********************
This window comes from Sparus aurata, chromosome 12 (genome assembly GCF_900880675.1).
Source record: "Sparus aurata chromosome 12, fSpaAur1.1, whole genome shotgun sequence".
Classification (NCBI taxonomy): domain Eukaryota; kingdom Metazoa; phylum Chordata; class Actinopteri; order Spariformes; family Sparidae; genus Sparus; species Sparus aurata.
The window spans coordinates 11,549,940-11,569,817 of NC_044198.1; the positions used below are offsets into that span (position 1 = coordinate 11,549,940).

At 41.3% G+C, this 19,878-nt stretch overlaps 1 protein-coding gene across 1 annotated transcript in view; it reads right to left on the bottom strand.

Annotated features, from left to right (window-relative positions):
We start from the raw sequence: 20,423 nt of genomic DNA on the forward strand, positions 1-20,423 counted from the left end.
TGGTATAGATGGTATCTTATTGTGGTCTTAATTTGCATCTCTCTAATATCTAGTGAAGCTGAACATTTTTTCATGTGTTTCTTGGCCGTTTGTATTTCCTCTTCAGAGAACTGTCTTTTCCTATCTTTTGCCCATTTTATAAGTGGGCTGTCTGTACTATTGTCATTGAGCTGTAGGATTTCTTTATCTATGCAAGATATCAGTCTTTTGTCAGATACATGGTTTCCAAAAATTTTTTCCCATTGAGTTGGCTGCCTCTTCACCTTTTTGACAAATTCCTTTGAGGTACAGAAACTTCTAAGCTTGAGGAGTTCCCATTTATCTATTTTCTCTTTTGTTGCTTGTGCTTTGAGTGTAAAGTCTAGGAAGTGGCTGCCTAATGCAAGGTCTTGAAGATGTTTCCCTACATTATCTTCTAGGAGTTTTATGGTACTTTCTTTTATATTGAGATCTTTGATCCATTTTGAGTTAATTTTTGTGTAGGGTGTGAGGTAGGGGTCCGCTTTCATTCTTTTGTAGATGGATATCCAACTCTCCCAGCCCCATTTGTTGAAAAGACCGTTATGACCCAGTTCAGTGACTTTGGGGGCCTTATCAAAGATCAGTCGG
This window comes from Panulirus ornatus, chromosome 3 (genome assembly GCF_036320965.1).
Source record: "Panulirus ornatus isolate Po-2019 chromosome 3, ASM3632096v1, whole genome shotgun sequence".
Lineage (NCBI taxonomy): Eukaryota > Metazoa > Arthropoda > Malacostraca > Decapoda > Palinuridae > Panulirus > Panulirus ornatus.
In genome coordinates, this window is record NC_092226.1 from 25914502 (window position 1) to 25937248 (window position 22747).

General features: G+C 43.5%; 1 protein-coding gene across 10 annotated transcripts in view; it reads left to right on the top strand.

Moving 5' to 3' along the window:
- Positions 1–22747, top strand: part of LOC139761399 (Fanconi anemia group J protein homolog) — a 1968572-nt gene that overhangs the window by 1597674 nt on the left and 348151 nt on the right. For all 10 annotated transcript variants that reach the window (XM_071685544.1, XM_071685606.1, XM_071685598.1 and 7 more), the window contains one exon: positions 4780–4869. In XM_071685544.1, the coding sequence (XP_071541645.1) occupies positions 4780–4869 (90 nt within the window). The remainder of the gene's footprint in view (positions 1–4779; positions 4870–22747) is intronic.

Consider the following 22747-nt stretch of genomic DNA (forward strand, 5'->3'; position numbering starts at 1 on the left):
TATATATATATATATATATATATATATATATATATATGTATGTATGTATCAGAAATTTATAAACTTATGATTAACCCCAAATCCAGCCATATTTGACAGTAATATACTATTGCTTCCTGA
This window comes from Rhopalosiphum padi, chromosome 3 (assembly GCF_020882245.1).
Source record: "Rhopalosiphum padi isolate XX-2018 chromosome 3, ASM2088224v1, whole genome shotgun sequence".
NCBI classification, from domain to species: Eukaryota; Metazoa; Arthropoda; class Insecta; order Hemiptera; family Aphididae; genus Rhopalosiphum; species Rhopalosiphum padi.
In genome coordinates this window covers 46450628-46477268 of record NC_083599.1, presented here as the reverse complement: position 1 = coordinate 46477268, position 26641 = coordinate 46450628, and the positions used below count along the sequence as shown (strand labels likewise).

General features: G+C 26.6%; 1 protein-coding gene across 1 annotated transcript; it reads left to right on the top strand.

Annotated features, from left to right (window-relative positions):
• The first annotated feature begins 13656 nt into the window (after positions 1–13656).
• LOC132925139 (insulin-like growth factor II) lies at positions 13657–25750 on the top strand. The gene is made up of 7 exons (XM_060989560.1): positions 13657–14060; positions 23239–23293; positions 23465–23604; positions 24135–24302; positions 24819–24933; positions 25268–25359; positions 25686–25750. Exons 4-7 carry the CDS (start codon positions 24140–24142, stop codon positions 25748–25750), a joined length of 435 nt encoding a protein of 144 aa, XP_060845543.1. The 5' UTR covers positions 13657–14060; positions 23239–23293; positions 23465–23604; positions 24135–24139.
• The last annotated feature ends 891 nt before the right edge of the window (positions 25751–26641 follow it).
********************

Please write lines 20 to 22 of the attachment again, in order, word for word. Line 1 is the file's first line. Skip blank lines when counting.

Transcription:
NCBI classification, from domain to species: Eukaryota; Metazoa; Arthropoda; class Insecta; order Hemiptera; family Aphididae; genus Rhopalosiphum; species Rhopalosiphum padi.
In genome coordinates this window covers 46450628-46477268 of record NC_083599.1, presented here as the reverse complement: position 1 = coordinate 46477268, position 26641 = coordinate 46450628, and the positions used below count along the sequence as shown (strand labels likewise).

General features: G+C 26.6%; 1 protein-coding gene across 1 annotated transcript; it reads left to right on the top strand.